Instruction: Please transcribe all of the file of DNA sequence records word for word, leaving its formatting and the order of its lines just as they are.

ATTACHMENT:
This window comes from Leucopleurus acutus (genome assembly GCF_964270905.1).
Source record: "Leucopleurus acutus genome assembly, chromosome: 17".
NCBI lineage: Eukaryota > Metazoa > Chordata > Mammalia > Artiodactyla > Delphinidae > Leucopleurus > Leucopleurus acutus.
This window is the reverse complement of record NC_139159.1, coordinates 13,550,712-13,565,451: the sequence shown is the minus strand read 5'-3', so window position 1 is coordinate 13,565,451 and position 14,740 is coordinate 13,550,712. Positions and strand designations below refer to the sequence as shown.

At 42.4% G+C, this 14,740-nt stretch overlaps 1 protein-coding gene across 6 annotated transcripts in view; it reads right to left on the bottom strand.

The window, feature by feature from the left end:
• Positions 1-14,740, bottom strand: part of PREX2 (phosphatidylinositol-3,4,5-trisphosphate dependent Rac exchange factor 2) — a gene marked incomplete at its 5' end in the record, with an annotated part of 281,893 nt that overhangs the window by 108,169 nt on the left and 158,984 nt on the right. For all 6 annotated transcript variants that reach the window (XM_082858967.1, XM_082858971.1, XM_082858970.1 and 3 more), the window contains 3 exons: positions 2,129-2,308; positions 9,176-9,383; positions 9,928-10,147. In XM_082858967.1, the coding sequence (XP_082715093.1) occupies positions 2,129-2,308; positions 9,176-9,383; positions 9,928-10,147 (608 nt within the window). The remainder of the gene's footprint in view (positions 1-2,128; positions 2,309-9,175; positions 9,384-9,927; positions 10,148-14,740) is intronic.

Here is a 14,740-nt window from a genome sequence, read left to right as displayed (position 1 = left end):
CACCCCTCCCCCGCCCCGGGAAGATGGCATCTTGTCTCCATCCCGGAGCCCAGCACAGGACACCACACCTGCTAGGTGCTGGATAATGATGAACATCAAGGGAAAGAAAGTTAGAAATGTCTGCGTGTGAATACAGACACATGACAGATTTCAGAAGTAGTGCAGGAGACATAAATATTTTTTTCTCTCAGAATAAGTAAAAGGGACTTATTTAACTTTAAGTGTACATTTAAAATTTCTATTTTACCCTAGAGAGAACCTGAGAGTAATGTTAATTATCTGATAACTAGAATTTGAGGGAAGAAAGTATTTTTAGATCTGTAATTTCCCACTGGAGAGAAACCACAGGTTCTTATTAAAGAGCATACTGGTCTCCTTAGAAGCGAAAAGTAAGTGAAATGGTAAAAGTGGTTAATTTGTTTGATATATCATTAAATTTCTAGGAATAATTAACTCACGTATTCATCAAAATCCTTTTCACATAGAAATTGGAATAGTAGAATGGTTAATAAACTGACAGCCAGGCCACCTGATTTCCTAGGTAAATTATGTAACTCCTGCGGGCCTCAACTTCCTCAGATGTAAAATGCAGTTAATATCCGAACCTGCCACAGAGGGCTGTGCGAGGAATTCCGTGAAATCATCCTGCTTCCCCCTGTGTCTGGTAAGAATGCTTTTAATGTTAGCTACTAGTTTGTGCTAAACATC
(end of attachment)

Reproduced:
This window comes from Leucopleurus acutus (genome assembly GCF_964270905.1).
Source record: "Leucopleurus acutus genome assembly, chromosome: 17".
NCBI lineage: Eukaryota > Metazoa > Chordata > Mammalia > Artiodactyla > Delphinidae > Leucopleurus > Leucopleurus acutus.
This window is the reverse complement of record NC_139159.1, coordinates 13,550,712-13,565,451: the sequence shown is the minus strand read 5'-3', so window position 1 is coordinate 13,565,451 and position 14,740 is coordinate 13,550,712. Positions and strand designations below refer to the sequence as shown.

At 42.4% G+C, this 14,740-nt stretch overlaps 1 protein-coding gene across 6 annotated transcripts in view; it reads right to left on the bottom strand.

The window, feature by feature from the left end:
• Positions 1-14,740, bottom strand: part of PREX2 (phosphatidylinositol-3,4,5-trisphosphate dependent Rac exchange factor 2) — a gene marked incomplete at its 5' end in the record, with an annotated part of 281,893 nt that overhangs the window by 108,169 nt on the left and 158,984 nt on the right. For all 6 annotated transcript variants that reach the window (XM_082858967.1, XM_082858971.1, XM_082858970.1 and 3 more), the window contains 3 exons: positions 2,129-2,308; positions 9,176-9,383; positions 9,928-10,147. In XM_082858967.1, the coding sequence (XP_082715093.1) occupies positions 2,129-2,308; positions 9,176-9,383; positions 9,928-10,147 (608 nt within the window). The remainder of the gene's footprint in view (positions 1-2,128; positions 2,309-9,175; positions 9,384-9,927; positions 10,148-14,740) is intronic.

Here is a 14,740-nt window from a genome sequence, read left to right as displayed (position 1 = left end):
CACCCCTCCCCCGCCCCGGGAAGATGGCATCTTGTCTCCATCCCGGAGCCCAGCACAGGACACCACACCTGCTAGGTGCTGGATAATGATGAACATCAAGGGAAAGAAAGTTAGAAATGTCTGCGTGTGAATACAGACACATGACAGATTTCAGAAGTAGTGCAGGAGACATAAATATTTTTTTCTCTCAGAATAAGTAAAAGGGACTTATTTAACTTTAAGTGTACATTTAAAATTTCTATTTTACCCTAGAGAGAACCTGAGAGTAATGTTAATTATCTGATAACTAGAATTTGAGGGAAGAAAGTATTTTTAGATCTGTAATTTCCCACTGGAGAGAAACCACAGGTTCTTATTAAAGAGCATACTGGTCTCCTTAGAAGCGAAAAGTAAGTGAAATGGTAAAAGTGGTTAATTTGTTTGATATATCATTAAATTTCTAGGAATAATTAACTCACGTATTCATCAAAATCCTTTTCACATAGAAATTGGAATAGTAGAATGGTTAATAAACTGACAGCCAGGCCACCTGATTTCCTAGGTAAATTATGTAACTCCTGCGGGCCTCAACTTCCTCAGATGTAAAATGCAGTTAATATCCGAACCTGCCACAGAGGGCTGTGCGAGGAATTCCGTGAAATCATCCTGCTTCCCCCTGTGTCTGGTAAGAATGCTTTTAATGTTAGCTACTAGTTTGTGCTAAACATC